(For those who are impatient, the last sentence tells you why.)
Each morning I bring my 17 month old baby downstairs, and she points at the Christmas tree. With an urgency that isn’t necessary, she repeats, “YIGHTS! YIGHTS!” She looks at me expectantly. If I don’t move toward the tree fast enough, she toddles over to the outlet and tries to plug the tree in herself. My favorite part of Christmas 2010 so far is watching her little face the instant the tree lights up. Her joyful brown eyes fill with glee. Her little mouth forms a circle as she exhales, “Oooooo…” just above a whisper. Then a smile consumes her face and a squeal of delight fills our home.
I imagine we will have a similar reaction the moment we enter Heaven and see Christ for the first time.
We watched A Charlie Brown Christmas last night as a family. Linus’ monologue on the meaning of Christmas always puts me in the right frame of mind. As I listened to him for the one thousandth time last night, one part stuck out to me. After the angel told the shepherds where to find Jesus, the Gospel of Luke says, “Suddenly, a great company of the heavenly host appeared with the angel, praising God and saying, ‘Glory to God in the highest, and on earth peace to men on whom his favor rests.'”
Can you imagine the awe with which the shepherds watched these angels? Maybe they froze and stared. Maybe they wept. Maybe they were scared. Maybe they joined the angels, and praised the Lord. Whatever their response was, whether literally or metaphorically, surely their circular mouths exhaled awe.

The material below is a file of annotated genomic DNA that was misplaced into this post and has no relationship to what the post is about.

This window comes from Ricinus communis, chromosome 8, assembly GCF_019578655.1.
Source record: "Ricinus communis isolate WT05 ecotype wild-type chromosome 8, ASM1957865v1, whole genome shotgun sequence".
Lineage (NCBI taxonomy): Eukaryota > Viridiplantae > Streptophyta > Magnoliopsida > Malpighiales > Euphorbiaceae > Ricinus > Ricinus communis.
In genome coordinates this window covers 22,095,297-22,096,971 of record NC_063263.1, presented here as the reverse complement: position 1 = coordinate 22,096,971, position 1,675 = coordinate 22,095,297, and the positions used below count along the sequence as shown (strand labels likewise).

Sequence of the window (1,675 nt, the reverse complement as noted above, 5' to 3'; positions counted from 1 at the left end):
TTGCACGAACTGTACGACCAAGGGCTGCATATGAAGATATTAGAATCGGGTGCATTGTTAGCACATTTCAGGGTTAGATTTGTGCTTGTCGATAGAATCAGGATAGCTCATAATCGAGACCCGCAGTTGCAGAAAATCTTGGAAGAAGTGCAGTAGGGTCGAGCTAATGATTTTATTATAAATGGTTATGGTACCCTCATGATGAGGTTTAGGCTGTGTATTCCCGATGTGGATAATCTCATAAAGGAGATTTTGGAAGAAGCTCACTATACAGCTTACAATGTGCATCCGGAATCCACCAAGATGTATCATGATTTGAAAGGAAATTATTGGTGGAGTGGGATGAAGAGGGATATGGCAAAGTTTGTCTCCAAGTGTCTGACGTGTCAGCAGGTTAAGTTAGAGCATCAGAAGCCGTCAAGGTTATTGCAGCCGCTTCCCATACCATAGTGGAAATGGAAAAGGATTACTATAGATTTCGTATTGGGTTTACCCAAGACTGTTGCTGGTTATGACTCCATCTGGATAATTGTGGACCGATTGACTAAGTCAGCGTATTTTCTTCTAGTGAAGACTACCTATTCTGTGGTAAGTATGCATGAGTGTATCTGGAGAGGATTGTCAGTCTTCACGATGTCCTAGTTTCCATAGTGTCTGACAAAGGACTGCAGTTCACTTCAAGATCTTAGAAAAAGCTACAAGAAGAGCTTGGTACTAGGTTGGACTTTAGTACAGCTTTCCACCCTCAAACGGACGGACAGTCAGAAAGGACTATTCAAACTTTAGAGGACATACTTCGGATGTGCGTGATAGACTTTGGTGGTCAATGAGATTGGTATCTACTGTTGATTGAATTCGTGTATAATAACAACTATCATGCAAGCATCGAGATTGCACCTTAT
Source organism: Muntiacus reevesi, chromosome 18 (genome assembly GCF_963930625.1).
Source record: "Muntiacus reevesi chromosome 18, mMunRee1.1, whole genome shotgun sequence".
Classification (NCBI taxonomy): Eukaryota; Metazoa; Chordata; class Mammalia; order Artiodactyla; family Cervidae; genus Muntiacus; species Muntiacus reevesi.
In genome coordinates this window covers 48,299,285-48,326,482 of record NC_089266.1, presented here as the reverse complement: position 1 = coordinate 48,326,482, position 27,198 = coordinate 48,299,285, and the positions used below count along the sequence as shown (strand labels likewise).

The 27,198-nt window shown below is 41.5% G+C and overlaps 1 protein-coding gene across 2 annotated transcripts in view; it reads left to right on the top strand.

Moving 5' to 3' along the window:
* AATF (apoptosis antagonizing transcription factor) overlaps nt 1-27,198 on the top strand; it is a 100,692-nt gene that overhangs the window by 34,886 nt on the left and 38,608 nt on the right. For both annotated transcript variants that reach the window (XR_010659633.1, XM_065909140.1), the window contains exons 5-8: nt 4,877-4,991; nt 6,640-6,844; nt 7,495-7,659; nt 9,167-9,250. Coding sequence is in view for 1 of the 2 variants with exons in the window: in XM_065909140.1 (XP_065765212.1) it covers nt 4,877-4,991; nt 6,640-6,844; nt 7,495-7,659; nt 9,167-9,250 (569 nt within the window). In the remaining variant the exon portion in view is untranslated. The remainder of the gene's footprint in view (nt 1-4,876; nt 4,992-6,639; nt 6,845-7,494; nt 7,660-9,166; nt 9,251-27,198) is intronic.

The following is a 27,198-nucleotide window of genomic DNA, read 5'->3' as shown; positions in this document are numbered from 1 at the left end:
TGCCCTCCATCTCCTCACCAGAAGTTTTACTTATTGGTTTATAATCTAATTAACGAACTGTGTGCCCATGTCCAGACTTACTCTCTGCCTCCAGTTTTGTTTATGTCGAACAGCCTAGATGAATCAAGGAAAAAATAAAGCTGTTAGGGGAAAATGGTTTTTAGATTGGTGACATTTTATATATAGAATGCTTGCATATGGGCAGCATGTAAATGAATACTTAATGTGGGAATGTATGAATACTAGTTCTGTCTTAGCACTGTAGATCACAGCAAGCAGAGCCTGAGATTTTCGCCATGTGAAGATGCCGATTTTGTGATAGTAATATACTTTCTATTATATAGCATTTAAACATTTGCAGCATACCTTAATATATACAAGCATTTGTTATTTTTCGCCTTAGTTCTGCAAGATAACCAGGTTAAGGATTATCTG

That’s a great story. But what does it have to do with me today?
We are not in Heaven yet. We can’t hear angels praising God. We don’t see Jesus. We are quick to forget about the supernatural realm. So how can we operate out of the same kind of awe the shepherds experienced?
After the shepherds found Jesus and reported what the angel had said concerning Him, the Bible says, “The shepherds returned (home to their fields?), glorifying and praising God for all the things they had heard and seen.”
I think the key to living our lives with the proper sense of awe toward the Lord is to glorify and praise God for all the things we HAVE heard and seen. In other words, remember. Recount often how the Lord has worked in your life. Tell your children (Ps. 78:4-7). Tell a stranger (Is. 63:7). Share your testimony. Recall daily how the Lord has blessed you, and why He is worthy of your praise (Ps. 126:3).
Hebrews 12 says, “Therefore, since we are receiving a kingdom that cannot be shaken, let us be thankful, and so worship God acceptably with reverence and awe.” Being thankful is what causes us to be able to worship God with reverence and awe.
What are you thankful for? Tell someone. And let that thankfulness blossom into worship of the One who is worthy.